Sunlit Water

November 11, 2006

What Prodigious Armies We Had In Flanders

Filed under: Culture — by teofilo @ 4:53 pm

It’s been a bit slow around the blogs the past few days, so I finally went back and reread A White Bear‘s Tristam Shandy posts (and also the comments, which I didn’t read at the time because I hadn’t yet finished the book). She says some interesting things that bring out some aspects of the novel I hadn’t really considered at the time, and the commenters add their own impressions, some of which were familiar to me and some of which were not. One thing about all this discussion that kind of puzzled me were the repeated mentions of the fact that a lot of people, even grad students in English, can’t stand the book, finding it to be frustrating or too self-consciously clever or otherwise irritating. At first I found this bizarre, because I absolutely loved Tristam Shandy. I think it’s one of the best novels I’ve ever read, and I didn’t have any trouble getting through it at all; in fact, at some points I couldn’t put it down. I couldn’t imagine how anyone could dislike such a wonderful and creative effort.

But then I saw this comment, by The Modesto Kid, and I began to develop a theory of why some people hate the book while others (including me) love it. Among other things, he says:

I want characters with whom to sympathize and through whom vicariously to feel passionate; and Sterne is not giving them to me. His characters don’t have any depth, they are just cardboard cutouts with a tape recorder pasted on the back of the cutout playing Sterne’s ramblings and jokes.

This is, of course, true; the characters are wooden and generally unsympathetic, and they mostly serve as conduits for what Sterne wants to say. I think for someone who reads a lot of novels and has a good idea of what they like in a novel, the way Sterne brazenly flouts so many narrative conventions could be upsetting and make the book nearly unreadable. For TMK, the important thing is well-developed characters. For someone else, it might be a coherent plot. There are many reasons people who read novels have for reading novels, and when confronted with a novel that doesn’t meet their expectations they see no reason to keep reading.

I, however, don’t read novels. I can’t even remember the last one I read before Tristam Shandy. It’s not that I dislike them, it’s just that reading a novel takes a long time and I’m generally not interested enough to make that commitment; I’d rather be doing other things. As a result, I don’t approach novels with any particular expectations for what they’ll contain or any clear sense of what I want from them. The drastic breaks with convention in Tristam Shandy don’t bother me, because I’m not attached to those conventions in the first place. In fact, it’s precisely the unusual nature of the book that I like the most about it. It’s interesting and different, and there are sudden surprises everywhere.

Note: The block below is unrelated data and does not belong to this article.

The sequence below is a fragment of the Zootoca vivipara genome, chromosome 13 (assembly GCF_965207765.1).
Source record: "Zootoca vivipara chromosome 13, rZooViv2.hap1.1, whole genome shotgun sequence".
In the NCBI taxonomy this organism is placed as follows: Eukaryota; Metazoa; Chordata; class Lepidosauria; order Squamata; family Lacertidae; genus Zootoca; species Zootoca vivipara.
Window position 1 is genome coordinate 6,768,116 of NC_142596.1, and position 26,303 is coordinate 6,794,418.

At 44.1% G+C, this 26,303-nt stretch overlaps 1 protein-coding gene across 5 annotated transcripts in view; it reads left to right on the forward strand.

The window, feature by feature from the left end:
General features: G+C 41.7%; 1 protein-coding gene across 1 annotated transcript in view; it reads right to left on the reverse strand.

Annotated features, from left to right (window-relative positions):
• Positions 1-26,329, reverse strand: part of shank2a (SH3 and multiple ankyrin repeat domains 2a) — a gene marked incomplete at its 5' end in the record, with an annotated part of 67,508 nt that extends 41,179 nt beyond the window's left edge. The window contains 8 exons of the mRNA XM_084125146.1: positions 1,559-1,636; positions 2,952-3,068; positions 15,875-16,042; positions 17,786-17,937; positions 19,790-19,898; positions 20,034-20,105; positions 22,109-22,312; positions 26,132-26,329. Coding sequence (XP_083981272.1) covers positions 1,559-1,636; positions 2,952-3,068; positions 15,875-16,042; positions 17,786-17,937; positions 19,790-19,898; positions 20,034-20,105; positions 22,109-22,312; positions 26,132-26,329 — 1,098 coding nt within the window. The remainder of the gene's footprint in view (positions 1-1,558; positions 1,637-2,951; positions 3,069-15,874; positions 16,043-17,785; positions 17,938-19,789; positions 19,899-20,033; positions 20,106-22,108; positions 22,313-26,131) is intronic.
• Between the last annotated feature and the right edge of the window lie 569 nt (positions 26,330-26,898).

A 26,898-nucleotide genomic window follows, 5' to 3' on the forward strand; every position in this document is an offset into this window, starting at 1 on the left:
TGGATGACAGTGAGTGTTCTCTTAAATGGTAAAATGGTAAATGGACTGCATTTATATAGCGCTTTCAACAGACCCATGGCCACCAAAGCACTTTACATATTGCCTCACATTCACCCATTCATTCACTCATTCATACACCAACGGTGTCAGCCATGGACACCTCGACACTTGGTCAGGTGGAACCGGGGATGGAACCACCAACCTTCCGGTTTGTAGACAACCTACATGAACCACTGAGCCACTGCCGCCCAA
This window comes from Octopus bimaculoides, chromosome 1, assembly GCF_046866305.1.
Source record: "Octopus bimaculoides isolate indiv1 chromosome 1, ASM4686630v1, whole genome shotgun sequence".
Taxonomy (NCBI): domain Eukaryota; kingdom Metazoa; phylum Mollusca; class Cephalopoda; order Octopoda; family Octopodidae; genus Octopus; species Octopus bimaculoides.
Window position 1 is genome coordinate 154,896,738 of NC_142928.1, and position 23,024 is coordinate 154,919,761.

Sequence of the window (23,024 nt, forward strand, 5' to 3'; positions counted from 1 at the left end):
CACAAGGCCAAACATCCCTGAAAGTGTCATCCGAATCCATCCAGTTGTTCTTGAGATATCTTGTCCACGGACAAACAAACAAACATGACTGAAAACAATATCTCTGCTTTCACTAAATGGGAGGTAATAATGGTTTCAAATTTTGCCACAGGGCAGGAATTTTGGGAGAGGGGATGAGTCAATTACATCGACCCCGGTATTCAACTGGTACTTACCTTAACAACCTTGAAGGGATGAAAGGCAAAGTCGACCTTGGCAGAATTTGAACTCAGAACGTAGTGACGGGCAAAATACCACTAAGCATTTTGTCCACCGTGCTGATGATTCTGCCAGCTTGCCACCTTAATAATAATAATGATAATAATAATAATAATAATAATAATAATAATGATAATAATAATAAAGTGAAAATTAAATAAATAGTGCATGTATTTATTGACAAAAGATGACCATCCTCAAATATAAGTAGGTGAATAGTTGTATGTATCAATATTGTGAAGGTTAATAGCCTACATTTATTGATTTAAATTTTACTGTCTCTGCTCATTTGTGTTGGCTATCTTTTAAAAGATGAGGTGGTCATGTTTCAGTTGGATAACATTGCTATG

Obviously, plenty of people who read novels like Tristam Shandy, so I’m not claiming that this theory covers everything, but I do think it explains why a lot of people who are otherwise great bibliophiles have so much trouble with this particular work.

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3 Comments »

  1. I haven’t read the AWB posts yet, so sorry if this has already been said . . . One of the things that I love about TS is how lovingly the characters are drawn. A lot of humour, including some of my favourite humour, is sort of cold. But there’s just such warmth in the way that a character like, for example, Uncle Toby is described.

    At any rate, that’s my impression. I’m surprised that you concede that the “characters are wooden and generally unsympathetic.” I think Uncle Toby is absurd, but there really seems a lot of affection in the way the absurdity is presented. That doesn’t turn him into a character I can really identify with (besides, of course, a disfiguring injury to my groin), but what you’ve said still seems to me to go a bit far.

    Comment by Chris — November 11, 2006 @ 8:45 pm |Reply

  2. I guess I mean “unsympathetic” more in the sense of “difficult to identify with”; I also like Toby and find him affectionately drawn, but I can see how someone else might just see him as a caricature of a kindly but simple-minded uncle the same way Walter is a caricature of a cold, hyper-logical father.

    AWB mentions on one of those threads that liking Toby might be essential to liking the book. I can see that.

    Comment by teofilo — November 11, 2006 @ 8:55 pm |Reply

  3. […] big fan of novels, and this might actually be the first one I’ve read since Tristram Shandy (which I liked a lot more). For people who are, and who like gritty detective stories in particular, and who are not inclined […]

    Pingback by Every Generation Loses The Messiah It Has Failed To Deserve « Sunlit Water — January 13, 2012 @ 9:02 pm |Reply


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